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Blalock, W.; Faenza, I. Innate Immunity in Disease and Adaptation to Stress. Encyclopedia. Available online: (accessed on 18 June 2024).
Blalock W, Faenza I. Innate Immunity in Disease and Adaptation to Stress. Encyclopedia. Available at: Accessed June 18, 2024.
Blalock, William, Irene Faenza. "Innate Immunity in Disease and Adaptation to Stress" Encyclopedia, (accessed June 18, 2024).
Blalock, W., & Faenza, I. (2022, June 03). Innate Immunity in Disease and Adaptation to Stress. In Encyclopedia.
Blalock, William and Irene Faenza. "Innate Immunity in Disease and Adaptation to Stress." Encyclopedia. Web. 03 June, 2022.
Innate Immunity in Disease and Adaptation to Stress

Since first being documented in ancient times, the relation of inflammation with injury and disease has evolved in complexity and causality. Early observations supported a cause (injury) and effect (inflammation) relationship, but the number of pathologies linked to chronic inflammation suggests that inflammation itself acts as a potent promoter of injury and disease. Additionally, results from studies over the last decades point to chronic inflammation and innate immune signaling as a critical link between stress (exogenous and endogenous) and adaptation.

inflammation innate immunity cancer autoinflammation neuro-muscular degeneration Fanconi anemia adaption

1. Overview

Since first being documented in ancient times by Greek and Egyptian physicians, the relationship of inflammation with injury and disease has evolved in complexity as well as causality. Initial characteristic descriptions by Hippocrates (5th century BC) included swelling or “edema” of the affected tissue. Later, Aulus Celsus (1st century BC/1st century AD) described the four main manifestations of inflammation: pain, edema, warmth, and redness of the interested tissue. The Roman physician/surgeon Galen later added the fifth hallmark of inflammation—loss of function of the affected tissue—a hallmark most closely associated with muscular, bone, or joint manifestations of inflammation visible, at the time, upon examination of the patient [1]. The empirical observations set the framework for detailed scientific studies over the centuries that resulted in the discovery and characterization of the immune system and its role in the response to not only injury, but also disease. These early studies supported a cause-and-effect theory whereby injury or disease gave rise to inflammation. However, is inflammation simply a case of the immune system responding to disease or can inflammation have a causative role in disease? The number of pathologies now linked to chronic inflammation would suggest inflammation may be able to both promote and be the initiating stimulus in multiple pathologies, but to this day the inflammation–disease relationship remains controversial. To clearly understand this relationship, one must first understand the relationship between inflammation, innate and acquired (or cell-based) immunity, DNA repair, and the assortment of mutations and epigenetic modifications accumulated during chronic inflammation.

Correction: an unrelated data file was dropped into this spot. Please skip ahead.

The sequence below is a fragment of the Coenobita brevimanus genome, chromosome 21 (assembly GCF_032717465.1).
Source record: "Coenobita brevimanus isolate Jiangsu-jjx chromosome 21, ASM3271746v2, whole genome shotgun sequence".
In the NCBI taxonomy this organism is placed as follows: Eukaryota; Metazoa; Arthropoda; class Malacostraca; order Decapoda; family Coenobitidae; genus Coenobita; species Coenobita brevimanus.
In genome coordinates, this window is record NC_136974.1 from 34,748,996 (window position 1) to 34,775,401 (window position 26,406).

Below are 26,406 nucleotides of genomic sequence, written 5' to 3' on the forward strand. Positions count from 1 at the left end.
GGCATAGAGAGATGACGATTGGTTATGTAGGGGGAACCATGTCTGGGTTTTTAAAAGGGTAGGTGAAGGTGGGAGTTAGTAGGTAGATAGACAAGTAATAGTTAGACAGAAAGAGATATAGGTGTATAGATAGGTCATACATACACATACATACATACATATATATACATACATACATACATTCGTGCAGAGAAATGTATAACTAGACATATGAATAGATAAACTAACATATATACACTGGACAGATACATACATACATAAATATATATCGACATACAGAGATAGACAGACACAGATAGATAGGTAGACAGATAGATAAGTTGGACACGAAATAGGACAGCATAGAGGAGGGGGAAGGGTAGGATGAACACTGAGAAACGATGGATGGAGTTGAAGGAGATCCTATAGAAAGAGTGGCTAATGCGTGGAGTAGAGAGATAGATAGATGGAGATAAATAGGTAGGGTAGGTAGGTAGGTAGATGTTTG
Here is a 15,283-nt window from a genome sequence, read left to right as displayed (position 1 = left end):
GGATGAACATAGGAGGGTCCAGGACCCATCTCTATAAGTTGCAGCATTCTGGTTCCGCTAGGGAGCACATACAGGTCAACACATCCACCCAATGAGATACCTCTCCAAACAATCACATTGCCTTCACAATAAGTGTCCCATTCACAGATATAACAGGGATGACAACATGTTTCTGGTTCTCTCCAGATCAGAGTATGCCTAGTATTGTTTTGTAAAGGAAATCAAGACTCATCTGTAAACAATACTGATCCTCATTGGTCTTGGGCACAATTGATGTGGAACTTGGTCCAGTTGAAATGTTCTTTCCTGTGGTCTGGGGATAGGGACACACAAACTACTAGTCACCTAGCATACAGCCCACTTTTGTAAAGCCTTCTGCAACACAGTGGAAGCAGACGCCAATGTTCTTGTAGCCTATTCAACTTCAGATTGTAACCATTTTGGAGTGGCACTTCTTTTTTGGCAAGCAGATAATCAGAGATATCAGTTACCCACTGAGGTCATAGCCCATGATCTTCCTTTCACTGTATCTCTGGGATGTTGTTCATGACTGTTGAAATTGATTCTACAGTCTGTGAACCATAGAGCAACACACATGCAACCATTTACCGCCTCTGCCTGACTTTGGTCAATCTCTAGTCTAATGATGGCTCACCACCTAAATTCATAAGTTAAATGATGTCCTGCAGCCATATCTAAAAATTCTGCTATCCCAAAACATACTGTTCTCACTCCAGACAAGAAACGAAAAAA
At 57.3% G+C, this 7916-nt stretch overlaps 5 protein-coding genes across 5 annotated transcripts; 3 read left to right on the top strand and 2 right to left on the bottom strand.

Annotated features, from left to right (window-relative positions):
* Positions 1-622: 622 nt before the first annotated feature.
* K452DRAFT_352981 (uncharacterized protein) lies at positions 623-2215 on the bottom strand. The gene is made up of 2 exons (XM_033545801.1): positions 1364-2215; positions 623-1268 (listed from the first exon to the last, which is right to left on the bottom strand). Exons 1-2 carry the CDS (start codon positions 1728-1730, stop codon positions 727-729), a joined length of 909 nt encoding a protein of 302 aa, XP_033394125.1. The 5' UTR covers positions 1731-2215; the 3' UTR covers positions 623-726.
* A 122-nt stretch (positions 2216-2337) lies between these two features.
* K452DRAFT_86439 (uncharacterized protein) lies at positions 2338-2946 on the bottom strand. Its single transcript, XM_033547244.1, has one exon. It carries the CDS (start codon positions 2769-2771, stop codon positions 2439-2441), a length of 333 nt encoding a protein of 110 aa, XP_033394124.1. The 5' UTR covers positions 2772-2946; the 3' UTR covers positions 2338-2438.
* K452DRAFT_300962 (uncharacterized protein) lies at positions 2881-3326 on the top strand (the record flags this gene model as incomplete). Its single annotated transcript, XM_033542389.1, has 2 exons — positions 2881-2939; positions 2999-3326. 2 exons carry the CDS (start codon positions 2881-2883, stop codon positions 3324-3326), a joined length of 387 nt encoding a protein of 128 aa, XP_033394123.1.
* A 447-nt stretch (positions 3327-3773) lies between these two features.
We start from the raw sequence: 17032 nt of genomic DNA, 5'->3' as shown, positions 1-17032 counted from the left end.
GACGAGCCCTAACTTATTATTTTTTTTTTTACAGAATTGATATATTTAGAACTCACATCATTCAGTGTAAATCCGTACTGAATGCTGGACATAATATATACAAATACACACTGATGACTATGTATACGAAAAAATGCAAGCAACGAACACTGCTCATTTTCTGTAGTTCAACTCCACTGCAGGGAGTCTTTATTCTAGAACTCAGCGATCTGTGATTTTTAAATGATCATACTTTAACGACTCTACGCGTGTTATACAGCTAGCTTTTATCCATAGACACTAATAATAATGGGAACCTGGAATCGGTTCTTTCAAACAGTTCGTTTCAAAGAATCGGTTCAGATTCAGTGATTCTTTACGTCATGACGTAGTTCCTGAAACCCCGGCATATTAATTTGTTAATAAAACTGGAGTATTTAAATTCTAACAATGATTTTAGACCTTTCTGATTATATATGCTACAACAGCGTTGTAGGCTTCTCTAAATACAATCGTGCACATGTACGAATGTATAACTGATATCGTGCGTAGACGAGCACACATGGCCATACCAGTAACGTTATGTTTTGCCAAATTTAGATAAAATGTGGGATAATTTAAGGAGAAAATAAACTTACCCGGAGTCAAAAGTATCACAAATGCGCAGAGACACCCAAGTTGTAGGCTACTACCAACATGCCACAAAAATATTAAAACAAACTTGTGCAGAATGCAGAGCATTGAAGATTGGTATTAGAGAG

2. Innate Immunity vs. Adaptive Immunity